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Nocturnal Enuresis

Nocturnal Enuresis (Bed-Wetting)
Nocturnal enuresis is a condition in which a person who has bladder control while awake urinates while asleep. The condition is commonly called bed-wetting and it often has a psychological impact on children and their families. Children with the condition often have low self-esteem and their interpersonal relationships, quality of life, and school performance are affected.

How common is enuresis?
Nocturnal enuresis is very common in the first few years after toilet training and most children outgrow their bed-wetting.

Age (years) Children with Nocturnal Enuresis (%)
3 years - 43.2%
4 years - 20.2%
5 years - 15.7%
6 years- 13.1%
7 years - 10.3%
8 years- 7.4%
Some bed-wetters do not produce the normal high levels of vasopressin (a hormone that helps recycle water from urine) at night and make more dilute urine than they should at night. In addition, they don't seem to get the message that the bladder is full and as a result have accidents when asleep.

How is enuresis diagnosed?
Bed-wetting can be a symptom of urinary tract infection or abnormalities of the urinary tract and, if associated with painful urination, stream abnormality, or daytime incontinence, should be fully evaluated. Usually a diagnosis of isolated bed-wetting can be made after performing a careful history, physical examination, and inspection of the urine (and, in some situations, ultrasound or other imaging tests).

Treatment

How is enuresis treated?
Because most bed-wetters become dry without treatment, patience and understanding are the best things to offer young children who bed wet. By 6-7 years of age, however, children are eager to go to camp or on sleepovers and treatment may be desired.

As an initial step we recommend fluid restriction. This may be sufficient for some children, but even if not successful is continued when other treatment programs are started. Some parents also find that waking the children at night may help, but this should be done only if does not disrupt sleep patterns (the child and parent!). Alarm systems can be tried next, although some alarms are better than others, and our pediatric urology team will be glad to advise you.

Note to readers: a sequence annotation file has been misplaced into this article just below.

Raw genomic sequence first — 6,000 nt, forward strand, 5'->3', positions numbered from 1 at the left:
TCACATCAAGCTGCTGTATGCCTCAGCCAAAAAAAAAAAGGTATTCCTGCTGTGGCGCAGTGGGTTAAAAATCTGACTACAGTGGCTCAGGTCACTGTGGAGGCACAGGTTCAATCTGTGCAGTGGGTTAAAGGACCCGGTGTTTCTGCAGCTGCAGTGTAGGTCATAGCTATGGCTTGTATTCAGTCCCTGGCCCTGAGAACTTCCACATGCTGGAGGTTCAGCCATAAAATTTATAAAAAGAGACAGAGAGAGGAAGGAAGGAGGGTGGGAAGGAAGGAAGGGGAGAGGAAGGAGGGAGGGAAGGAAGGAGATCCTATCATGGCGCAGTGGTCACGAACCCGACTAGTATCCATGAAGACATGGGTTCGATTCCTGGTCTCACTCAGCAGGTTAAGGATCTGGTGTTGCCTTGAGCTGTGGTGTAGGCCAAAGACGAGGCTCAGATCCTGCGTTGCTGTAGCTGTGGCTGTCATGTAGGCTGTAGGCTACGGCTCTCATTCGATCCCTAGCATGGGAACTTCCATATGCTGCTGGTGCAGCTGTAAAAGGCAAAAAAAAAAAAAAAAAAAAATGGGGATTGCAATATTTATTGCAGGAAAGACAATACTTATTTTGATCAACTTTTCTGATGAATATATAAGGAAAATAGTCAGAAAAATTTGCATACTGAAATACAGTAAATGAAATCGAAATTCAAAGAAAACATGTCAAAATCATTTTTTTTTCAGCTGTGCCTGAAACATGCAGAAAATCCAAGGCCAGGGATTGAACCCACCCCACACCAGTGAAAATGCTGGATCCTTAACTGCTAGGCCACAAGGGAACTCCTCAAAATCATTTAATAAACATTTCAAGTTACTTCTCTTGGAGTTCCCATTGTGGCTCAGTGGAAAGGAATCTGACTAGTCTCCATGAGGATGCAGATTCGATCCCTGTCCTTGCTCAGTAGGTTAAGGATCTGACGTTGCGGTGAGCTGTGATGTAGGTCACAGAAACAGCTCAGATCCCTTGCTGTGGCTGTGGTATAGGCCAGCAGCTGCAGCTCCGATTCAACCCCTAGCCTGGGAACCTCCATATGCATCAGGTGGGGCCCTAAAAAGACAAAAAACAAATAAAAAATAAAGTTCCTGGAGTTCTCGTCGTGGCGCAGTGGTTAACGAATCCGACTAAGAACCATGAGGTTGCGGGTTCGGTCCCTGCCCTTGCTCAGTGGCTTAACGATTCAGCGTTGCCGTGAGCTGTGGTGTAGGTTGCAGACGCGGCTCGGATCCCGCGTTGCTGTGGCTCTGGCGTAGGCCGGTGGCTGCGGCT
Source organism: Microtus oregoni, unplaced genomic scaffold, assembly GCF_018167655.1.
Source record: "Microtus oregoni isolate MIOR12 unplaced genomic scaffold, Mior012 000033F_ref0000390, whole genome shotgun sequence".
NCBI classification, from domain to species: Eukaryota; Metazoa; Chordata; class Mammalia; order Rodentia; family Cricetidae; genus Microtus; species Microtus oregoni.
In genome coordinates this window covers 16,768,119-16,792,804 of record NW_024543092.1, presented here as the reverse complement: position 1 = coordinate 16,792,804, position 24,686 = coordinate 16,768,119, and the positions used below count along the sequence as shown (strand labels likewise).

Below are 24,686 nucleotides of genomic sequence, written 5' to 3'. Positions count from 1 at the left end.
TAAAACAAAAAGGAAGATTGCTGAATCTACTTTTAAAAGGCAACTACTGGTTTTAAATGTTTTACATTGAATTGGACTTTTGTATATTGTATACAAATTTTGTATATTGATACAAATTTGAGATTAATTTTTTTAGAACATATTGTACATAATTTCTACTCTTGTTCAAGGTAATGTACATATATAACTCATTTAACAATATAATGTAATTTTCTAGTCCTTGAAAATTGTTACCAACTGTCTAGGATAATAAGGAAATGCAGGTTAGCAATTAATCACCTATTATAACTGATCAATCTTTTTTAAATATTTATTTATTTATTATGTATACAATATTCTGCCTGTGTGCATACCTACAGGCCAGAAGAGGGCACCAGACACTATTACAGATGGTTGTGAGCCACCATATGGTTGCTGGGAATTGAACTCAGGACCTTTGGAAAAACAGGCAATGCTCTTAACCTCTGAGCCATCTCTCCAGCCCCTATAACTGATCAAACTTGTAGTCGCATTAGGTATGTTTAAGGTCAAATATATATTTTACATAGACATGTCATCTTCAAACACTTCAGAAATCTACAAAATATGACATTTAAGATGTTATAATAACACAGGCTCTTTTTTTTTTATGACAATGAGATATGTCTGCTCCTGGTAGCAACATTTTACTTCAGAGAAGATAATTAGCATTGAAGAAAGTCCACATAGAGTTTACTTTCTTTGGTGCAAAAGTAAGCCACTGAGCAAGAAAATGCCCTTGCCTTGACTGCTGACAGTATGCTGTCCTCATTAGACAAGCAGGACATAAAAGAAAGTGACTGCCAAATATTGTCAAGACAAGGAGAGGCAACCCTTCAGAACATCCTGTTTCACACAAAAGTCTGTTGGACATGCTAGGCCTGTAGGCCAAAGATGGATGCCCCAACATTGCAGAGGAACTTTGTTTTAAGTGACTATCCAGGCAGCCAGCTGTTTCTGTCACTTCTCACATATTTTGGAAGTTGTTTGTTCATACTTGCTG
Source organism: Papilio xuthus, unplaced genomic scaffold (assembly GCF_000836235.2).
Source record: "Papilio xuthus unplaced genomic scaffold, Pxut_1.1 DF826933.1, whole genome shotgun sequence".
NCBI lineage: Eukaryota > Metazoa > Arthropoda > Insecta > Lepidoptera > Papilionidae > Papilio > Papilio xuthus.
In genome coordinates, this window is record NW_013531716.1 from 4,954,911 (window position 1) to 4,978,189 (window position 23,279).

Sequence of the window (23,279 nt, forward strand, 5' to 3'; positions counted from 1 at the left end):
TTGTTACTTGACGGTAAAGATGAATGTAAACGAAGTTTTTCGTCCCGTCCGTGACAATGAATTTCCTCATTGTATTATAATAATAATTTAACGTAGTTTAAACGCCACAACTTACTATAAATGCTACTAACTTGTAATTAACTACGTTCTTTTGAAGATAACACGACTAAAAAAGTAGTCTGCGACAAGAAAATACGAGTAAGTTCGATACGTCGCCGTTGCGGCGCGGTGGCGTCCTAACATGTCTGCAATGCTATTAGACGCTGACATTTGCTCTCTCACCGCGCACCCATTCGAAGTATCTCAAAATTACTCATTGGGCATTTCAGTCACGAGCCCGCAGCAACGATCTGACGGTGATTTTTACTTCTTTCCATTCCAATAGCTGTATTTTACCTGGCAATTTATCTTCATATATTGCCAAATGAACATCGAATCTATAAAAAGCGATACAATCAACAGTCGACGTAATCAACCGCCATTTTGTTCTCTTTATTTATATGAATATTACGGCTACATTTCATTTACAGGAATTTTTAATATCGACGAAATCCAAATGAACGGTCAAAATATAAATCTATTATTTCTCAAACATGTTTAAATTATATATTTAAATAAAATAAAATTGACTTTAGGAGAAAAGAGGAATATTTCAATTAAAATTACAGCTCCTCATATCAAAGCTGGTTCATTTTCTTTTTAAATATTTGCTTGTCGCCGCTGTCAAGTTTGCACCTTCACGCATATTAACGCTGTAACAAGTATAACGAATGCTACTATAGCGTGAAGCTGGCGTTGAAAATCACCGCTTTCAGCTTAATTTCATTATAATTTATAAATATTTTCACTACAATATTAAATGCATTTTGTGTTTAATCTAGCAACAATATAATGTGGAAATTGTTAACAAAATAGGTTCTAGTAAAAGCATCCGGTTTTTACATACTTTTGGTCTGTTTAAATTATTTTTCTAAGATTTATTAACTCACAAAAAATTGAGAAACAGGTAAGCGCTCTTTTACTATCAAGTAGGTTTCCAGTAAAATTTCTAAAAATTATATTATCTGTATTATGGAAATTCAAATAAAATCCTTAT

Behavioral modification is occasionally helpful, with a reward system for dry nights. The child, however, should not be punished for wetting. Medications may be necessary as a last resort.

What medications are available for treatment of enuresis?
Imipramine (an antidepressant known as Tofranil) helps in a little more than 50 percent of bed-wetters, but it can cause mood changes and nightmares. Oxybutynin chloride (Ditropan, a bladder antispasmodic) also is effective in half the children but may cause facial flushing, irritability, and even heat exhaustion (making it essential that children drink plenty of water in the summer months. DDAVP (a synthetic version of vasopressin, an important regulatory hormone that our bodies normally produce) may be prescribed. DDAVP recycles water from the urine back into the bloodstream so less urine is made at night. Children should be followed carefully when on any of these medications and dosages should not be increased without careful instructions from the doctor. If you have any questions about your child's condition, please do not hesitate to talk with one of our staff.

Causes of Bed-Wetting

Toilet training a child takes a lot of patience, time and understanding. Most children do not become fully toilet trained until they are between 2 and 4 years of age. Some will be able to stay dry during the day. Others may not be able to stay dry during the night until they are older. Nighttime bed-wetting, called enuresis, is normal and very common among preschoolers. It affects about 40 percent of 3-year-olds. All of the causes of bed-wetting are not fully understood, but the following are the main reasons a child wets the bed:

  • His bladder is not yet developed enough to hold urine for a full night,
    OR
  • He is not yet able to recognize when his bladder is full, wake up and use the toilet

Often, a child who has been dry at night will suddenly start bed-wetting again. When this happens it is usually due to stress in the child's life. Such stress could be due to a big change, such as a new baby in the home, moving, or a divorce. Children who are being physically or sexually abused may also develop enuresis. If your child wets the bed after having been dry at night in the past, your pediatrician should do an evaluation. The bed-wetting may be a sign that stress or a disease is causing the problem.

In trying to find the cause of your child's bed-wetting, your pediatrician may ask you the following questions:

  • Is there a family history of bed-wetting?
  • How often does your child urinate, and at what times of the day?
  • When does your child wet the bed?
  • Is your child very active, upset or under unusual stress when it happens?
  • Does your child tend to wet the bed after drinking carbonated beverages, caffeine, citrus juices or a lot of water?
  • Is there anything unusual about how your child urinates or the way his urine looks?

If your pediatrician suspects a problem, he may take a urine sample from your child to check for signs of an infection or other problem. Your pediatrician may also order tests, such as X-rays of the kidneys or bladder, if there are signs that wetting is due to more than just delayed development of bladder control.